Early summer, grass and trees are growing
Around my house in carefree disarray
Flocks of birds delight in shelter here
Like them, I’m glad to have someplace to stay.
My humble lane is far from the highway’s ruts
But old friends’ carriages still find the way
Planting and sowing done this year,
I’ll have time to read my books today
With pleasure I pour the spring wine
Pick my garden greens and mallows
A fine rain comes from the east
And a fair wind follows
I float through the tale of the King of Chou
Drift past the pictures of mountain and sea
Each glance embracing time and space, eternity
If not happy now, when would I ever be?
Tao Yuan-ming was China’s first great lyric poet, and a beloved grandfather figure for the great Tang and Sung poets: Li Po, Tu Fu, Wang Wei, and Su Tung-po. Though less well known than his “grandchildren,” Tao may well be China’s greatest and most personally engaging poet.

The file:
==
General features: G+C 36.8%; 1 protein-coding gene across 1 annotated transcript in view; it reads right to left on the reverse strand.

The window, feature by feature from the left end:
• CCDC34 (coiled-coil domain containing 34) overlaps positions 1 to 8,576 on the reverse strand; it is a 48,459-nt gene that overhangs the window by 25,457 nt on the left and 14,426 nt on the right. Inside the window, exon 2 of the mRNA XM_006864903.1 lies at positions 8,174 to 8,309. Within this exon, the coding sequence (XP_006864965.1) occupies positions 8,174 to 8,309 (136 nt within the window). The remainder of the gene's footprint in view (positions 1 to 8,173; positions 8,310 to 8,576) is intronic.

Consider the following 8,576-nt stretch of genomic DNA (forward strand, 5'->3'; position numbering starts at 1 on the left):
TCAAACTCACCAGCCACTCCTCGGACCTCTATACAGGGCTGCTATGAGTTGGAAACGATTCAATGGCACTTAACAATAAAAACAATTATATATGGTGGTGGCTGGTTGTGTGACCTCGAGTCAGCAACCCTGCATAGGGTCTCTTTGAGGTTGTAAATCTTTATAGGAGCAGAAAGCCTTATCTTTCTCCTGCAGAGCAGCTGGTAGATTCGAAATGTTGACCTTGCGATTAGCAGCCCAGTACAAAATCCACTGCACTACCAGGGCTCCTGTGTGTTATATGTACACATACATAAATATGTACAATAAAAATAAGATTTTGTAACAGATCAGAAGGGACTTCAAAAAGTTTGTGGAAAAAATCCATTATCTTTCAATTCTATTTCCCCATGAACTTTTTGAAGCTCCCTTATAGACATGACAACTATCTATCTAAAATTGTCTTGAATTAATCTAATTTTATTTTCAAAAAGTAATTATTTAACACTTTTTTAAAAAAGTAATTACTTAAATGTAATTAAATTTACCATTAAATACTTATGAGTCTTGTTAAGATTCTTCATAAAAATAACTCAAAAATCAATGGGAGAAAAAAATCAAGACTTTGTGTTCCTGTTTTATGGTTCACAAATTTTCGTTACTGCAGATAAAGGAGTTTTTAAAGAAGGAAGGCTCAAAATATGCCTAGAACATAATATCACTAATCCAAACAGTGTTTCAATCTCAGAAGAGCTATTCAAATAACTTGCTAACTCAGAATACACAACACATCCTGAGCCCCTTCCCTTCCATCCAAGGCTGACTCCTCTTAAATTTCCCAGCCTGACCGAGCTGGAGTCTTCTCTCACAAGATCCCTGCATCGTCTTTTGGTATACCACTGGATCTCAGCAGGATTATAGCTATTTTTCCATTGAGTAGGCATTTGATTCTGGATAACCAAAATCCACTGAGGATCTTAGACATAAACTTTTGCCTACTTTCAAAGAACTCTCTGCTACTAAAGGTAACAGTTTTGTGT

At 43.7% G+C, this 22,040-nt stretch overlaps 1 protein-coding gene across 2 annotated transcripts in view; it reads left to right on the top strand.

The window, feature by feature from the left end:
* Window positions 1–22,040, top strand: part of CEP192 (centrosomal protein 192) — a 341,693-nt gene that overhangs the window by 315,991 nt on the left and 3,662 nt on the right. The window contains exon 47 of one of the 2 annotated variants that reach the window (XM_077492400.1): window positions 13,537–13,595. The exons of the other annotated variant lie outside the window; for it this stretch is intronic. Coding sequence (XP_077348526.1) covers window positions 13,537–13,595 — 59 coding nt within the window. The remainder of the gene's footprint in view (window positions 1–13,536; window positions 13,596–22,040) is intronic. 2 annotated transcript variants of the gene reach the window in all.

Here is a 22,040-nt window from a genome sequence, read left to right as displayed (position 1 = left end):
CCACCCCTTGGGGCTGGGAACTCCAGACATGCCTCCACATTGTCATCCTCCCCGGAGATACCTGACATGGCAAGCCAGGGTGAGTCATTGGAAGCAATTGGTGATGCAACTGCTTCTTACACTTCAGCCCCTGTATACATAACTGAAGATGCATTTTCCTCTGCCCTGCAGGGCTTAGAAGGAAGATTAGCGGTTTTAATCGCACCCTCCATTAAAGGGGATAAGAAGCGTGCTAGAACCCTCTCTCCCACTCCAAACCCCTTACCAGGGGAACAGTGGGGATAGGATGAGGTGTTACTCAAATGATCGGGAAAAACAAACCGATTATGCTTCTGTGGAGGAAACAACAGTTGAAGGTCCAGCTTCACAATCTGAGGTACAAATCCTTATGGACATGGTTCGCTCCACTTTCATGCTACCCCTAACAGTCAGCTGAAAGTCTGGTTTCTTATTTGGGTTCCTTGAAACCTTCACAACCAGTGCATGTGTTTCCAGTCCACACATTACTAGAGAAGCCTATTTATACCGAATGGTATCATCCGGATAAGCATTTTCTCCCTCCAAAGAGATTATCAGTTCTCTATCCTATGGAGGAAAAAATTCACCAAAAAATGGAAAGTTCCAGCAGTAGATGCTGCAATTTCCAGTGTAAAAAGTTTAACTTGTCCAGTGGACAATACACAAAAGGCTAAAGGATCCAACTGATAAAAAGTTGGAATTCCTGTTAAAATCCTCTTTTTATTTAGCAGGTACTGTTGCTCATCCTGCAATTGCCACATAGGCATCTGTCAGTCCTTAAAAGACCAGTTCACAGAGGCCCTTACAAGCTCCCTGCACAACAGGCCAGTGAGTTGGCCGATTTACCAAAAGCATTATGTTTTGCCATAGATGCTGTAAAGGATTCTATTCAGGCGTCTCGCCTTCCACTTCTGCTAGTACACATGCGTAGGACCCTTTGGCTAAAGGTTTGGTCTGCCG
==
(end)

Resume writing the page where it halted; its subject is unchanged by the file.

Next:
Dan Veach is the founder of Atlanta Review and author of Elephant Water. His translations from Chinese, Arabic, Spanish and Anglo-Saxon have won the Willis Barnstone Translation Prize and the Independent Publisher Book Award. Editor of Flowers of Flame: Unheard Voices of Iraq (Michigan State University Press, 2008), Dan has performed his poetry worldwide, including Oxford University, People’s University in Beijing, the American University in Cairo, and the Adelaide Festival in Australia.